If you’re looking for an ideal place to retire, two things may be on your list. How about the cost of living? And, how can you determine whether there are enough doctors in a city? Well, NerdWallet, which typically offers financial advice, has investigated both criteria for the 50 most populous U.S. cities. Here’s the advice they have for would-be retirees.
What Can Baby Boomers Find in Florida?
Florida, long known as a retirement mecca, was listed, but not in first place. The Miami-Fort Lauderdale-Pompano Beach area was ranked as number five out of the top 10 most populous cities with the lowest cost of living and best supply of doctors. NerdWallet awarded that area an overall score of 71.8.
What Metros Were Rated Higher than Florida Cities?
Pittsburgh, Pennsylvania, took the number one slot with a ranking of 79.9 that took into account affordability and health care. More than one-fourth of the present population is already over age 49, and NerdWallet reported health care providers were very accessible. Continuing education classes were also cited as appealing to baby boomers, but you may want to explore the rest of the list before you call the moving company.
Ohio came in at second place for the Cleveland-Elyria-Mentor area with a score of 78.2. That was closely followed by Buffalo-Niagara Falls of New York at 76.8.
More in line with the Lauderdale-Pompano Beach area, the Maryland Baltimore-Towson area was ranked at 72.2 and Louisville-Jefferson County of Kentucky got an overall score of 69.9. Seattle-Tacoma-Bellevue of Washington almost tied at 69.4. Having seen the vacation potential of Kentucky and Washington, I have so say that I would have reversed that rating. The north-western Pacific coast is a favorite place of mine.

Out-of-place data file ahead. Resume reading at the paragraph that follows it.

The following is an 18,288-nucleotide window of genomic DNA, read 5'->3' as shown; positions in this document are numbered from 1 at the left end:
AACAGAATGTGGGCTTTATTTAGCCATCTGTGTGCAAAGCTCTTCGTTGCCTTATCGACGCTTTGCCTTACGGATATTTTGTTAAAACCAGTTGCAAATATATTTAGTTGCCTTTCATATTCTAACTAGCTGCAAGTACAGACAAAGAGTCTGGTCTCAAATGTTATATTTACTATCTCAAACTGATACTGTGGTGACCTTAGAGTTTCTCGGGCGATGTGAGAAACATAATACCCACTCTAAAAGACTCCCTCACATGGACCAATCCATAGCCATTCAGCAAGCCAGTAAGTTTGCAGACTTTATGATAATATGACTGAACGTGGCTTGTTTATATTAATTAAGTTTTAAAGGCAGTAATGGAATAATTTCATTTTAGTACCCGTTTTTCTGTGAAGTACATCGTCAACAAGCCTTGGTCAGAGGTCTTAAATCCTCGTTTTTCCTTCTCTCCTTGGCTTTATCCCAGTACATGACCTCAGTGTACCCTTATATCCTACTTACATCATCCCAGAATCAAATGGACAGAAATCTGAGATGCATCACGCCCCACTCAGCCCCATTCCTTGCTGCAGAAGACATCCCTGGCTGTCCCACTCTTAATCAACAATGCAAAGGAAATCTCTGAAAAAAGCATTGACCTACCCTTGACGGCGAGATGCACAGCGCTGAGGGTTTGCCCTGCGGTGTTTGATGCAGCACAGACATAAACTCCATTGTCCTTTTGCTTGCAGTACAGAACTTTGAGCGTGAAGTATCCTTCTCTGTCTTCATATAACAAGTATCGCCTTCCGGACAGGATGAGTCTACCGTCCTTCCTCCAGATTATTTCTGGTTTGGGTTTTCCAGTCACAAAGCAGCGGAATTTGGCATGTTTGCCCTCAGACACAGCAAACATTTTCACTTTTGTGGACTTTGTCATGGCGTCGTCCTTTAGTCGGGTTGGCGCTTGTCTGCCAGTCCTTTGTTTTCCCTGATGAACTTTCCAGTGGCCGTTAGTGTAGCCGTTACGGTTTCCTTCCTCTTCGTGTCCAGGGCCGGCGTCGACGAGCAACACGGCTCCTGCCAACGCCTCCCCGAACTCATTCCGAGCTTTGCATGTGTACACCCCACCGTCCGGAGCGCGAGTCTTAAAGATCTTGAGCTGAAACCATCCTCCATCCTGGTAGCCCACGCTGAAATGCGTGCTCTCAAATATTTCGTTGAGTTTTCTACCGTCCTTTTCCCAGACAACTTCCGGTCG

The last three destinations were close, too. St. Louis, Missouri, was ranked at 69. Milwaukee-Waukesha-West Allis or Wisconsin got 68.7, and the Philadelphia-Camden-Wilmington area of Pennsylvania was barely behind at 68.4.
Relocating for Retirement Takes Some Homework
Cost of living and access to doctors are major issues for baby boomers, but crime rates, open space and environmental hazards have got to be considered when you’re planning on staying in one city for several years. I’d advise a little more homework into issues like those when you’re looking for your ideal retirement city.
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